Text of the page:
Hua standing by the Yangtze River
© Tomoko Kikuchi
Over the past couple of years, we've seen a few examples of photography projects unearthed after many years of hibernation—or incubation, or fermentation, however you'd like to call it. Michael Jang's "Summer Weather" and Nick Waplington's "Surf Riot" are the first two projects to come to mind, but they are certainly not isolated examples of this phenomenon. Seeing these projects has given me pause to think about the way that photographs can store up some kind of information, or atmosphere—again I'm not sure yet what to call it—about a very specific time and place, which, when it's released many years later, can produce a strong effect, like a time capsule. I recently felt this way when looking at this set of photographs from the 1960s Apollo launch, in which the air of the time seems to leap right through my screen.
Beyond just simple nostalgia, though, there is a special relationship between photographs and history, which I think is related to this aging process. Still, it's not the case that photographs have to ferment for 30 years in a forgotten shoebox before they can produce a historical effect. I think Tomoko Kikuchi's work "I and I" is a good example of contemporary work which already has this significance. Her project documents the relatively young world of drag queens in China. In the statement that accompanies her work, Kikuchi wrote about a new generation of drag queens born after 1985: "Compared to the older generation, these young queens found it easy to overcome gender and transcend preconceived ideas concerning 'sex.' They do not hesitate to go out in women's clothing, they refuse to hide their sexuality from their parents and can be said to be the first generation to display their identity openly."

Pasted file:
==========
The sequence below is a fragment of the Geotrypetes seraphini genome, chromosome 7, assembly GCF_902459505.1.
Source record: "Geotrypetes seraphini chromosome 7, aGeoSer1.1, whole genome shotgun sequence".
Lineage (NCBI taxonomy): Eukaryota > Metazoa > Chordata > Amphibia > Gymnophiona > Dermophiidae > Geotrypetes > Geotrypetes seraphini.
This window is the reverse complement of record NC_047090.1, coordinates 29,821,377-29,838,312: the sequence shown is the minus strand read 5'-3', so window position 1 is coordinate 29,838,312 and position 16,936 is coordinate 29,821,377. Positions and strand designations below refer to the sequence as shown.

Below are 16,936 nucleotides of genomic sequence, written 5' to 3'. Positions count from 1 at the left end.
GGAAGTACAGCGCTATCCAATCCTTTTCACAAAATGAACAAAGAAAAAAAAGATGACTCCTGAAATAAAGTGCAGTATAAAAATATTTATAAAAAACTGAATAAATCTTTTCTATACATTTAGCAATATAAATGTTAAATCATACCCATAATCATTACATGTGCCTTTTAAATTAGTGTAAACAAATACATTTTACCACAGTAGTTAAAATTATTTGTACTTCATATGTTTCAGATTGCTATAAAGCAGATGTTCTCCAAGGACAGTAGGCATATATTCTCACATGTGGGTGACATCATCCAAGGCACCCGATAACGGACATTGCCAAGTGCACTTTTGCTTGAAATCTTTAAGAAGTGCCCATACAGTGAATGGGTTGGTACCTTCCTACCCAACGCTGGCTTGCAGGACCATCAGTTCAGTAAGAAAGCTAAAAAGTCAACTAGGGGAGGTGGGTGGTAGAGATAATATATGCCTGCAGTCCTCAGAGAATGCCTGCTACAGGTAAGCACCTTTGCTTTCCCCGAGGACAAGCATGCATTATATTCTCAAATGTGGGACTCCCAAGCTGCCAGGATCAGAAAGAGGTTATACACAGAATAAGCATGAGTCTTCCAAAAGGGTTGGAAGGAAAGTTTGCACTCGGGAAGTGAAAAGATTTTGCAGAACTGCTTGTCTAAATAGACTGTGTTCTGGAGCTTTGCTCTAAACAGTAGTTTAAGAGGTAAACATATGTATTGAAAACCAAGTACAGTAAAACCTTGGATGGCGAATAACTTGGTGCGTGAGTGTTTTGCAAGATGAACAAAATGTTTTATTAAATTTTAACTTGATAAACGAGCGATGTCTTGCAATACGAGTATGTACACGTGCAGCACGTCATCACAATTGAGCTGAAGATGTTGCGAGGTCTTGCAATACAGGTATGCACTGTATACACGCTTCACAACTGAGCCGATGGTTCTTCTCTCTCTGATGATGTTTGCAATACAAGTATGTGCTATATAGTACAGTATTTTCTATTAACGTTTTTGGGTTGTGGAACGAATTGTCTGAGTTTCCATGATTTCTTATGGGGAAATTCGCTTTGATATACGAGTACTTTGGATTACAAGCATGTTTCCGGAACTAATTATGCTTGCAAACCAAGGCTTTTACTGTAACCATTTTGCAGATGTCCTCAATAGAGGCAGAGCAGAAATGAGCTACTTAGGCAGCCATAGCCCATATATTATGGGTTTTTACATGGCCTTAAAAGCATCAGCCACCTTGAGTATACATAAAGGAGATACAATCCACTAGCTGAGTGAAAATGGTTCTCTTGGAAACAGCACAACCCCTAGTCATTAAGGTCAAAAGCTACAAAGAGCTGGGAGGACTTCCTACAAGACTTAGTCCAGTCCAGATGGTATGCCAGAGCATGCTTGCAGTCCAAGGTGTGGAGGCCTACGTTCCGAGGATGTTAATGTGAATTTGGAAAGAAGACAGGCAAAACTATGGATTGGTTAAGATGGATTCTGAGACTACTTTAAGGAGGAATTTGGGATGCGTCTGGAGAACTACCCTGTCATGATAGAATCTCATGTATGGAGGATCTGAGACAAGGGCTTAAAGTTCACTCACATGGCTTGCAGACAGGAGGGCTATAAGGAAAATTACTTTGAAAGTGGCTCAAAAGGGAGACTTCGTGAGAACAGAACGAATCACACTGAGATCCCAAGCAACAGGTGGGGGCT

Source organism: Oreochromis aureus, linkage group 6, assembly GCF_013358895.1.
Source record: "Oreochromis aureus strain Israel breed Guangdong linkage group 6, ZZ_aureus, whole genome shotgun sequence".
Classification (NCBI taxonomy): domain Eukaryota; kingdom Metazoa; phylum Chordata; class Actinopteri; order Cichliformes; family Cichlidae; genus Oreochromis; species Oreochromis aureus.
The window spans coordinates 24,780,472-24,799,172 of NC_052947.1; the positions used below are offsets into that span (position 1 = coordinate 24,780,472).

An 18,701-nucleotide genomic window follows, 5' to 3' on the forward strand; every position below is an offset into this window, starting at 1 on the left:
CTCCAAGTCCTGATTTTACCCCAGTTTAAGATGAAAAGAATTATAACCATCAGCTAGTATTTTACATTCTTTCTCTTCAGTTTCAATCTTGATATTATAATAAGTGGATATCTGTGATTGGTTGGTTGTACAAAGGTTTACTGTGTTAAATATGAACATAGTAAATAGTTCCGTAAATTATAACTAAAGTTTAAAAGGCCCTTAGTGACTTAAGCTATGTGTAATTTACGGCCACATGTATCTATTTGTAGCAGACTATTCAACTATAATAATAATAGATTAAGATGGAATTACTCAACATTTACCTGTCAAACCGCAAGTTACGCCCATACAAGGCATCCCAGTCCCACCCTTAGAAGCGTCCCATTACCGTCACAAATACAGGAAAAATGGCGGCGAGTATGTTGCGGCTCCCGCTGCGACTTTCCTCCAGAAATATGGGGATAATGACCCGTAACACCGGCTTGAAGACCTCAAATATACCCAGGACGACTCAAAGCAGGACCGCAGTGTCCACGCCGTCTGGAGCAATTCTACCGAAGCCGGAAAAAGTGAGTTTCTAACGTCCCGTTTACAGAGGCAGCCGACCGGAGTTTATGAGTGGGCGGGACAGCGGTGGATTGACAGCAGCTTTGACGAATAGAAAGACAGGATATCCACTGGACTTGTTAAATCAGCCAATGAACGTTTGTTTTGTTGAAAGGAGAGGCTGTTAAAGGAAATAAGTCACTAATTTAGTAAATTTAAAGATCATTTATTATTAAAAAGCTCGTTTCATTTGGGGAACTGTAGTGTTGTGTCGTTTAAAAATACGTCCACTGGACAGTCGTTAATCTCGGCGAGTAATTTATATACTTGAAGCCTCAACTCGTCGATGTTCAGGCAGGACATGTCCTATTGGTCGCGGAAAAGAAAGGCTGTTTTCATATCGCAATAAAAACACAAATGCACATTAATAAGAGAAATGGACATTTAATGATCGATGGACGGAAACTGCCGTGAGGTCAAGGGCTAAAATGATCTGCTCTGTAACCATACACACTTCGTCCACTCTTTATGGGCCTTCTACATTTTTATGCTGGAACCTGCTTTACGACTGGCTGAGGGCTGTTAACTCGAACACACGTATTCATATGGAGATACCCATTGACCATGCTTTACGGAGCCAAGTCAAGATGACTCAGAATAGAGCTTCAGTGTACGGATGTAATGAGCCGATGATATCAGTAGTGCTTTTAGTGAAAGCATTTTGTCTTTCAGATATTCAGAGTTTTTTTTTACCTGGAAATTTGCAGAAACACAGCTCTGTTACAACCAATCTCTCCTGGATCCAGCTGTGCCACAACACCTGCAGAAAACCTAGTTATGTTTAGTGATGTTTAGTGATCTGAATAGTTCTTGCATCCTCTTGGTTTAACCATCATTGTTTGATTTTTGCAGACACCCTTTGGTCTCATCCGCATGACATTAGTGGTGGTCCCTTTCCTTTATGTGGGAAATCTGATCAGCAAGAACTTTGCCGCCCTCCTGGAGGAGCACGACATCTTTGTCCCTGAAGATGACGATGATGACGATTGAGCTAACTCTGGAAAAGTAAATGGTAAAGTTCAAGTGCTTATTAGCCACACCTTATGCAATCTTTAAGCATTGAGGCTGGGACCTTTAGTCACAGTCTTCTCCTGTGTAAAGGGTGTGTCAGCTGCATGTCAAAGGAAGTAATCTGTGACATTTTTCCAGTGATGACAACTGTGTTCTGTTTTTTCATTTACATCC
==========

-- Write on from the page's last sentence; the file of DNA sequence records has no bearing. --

The photographs themselves look like they could be used to illustrate a magazine feature, and, indeed, Kikuchi has worked as a photojournalist. However, it's clear that Kikuchi shares a personal connection with her subjects, and that, over the course of eight years photographing Chinese queens, she is more than just a person documenting a scene. In a text that went along with the exhibit, curator Michiko Kasahara writes that Kikuchi's photographs are "in the realm of traditional documentary, but her closeness to her subjects, depicting them as her favorite people, brings it into the realm of the private documentary." In this way, her work could be related to someone like Nan Goldin, who also spent a lot of time creating a personal document of a sexual subculture.
Along with Arata Dodo (who I wrote about a couple of weeks ago), Kikuchi was recognized this year with one of the highest photography prizes in Japan, the Ihee Kimura Photography Award. She also has a book coming out later this year with Akaaka, the same company that published Arata's book.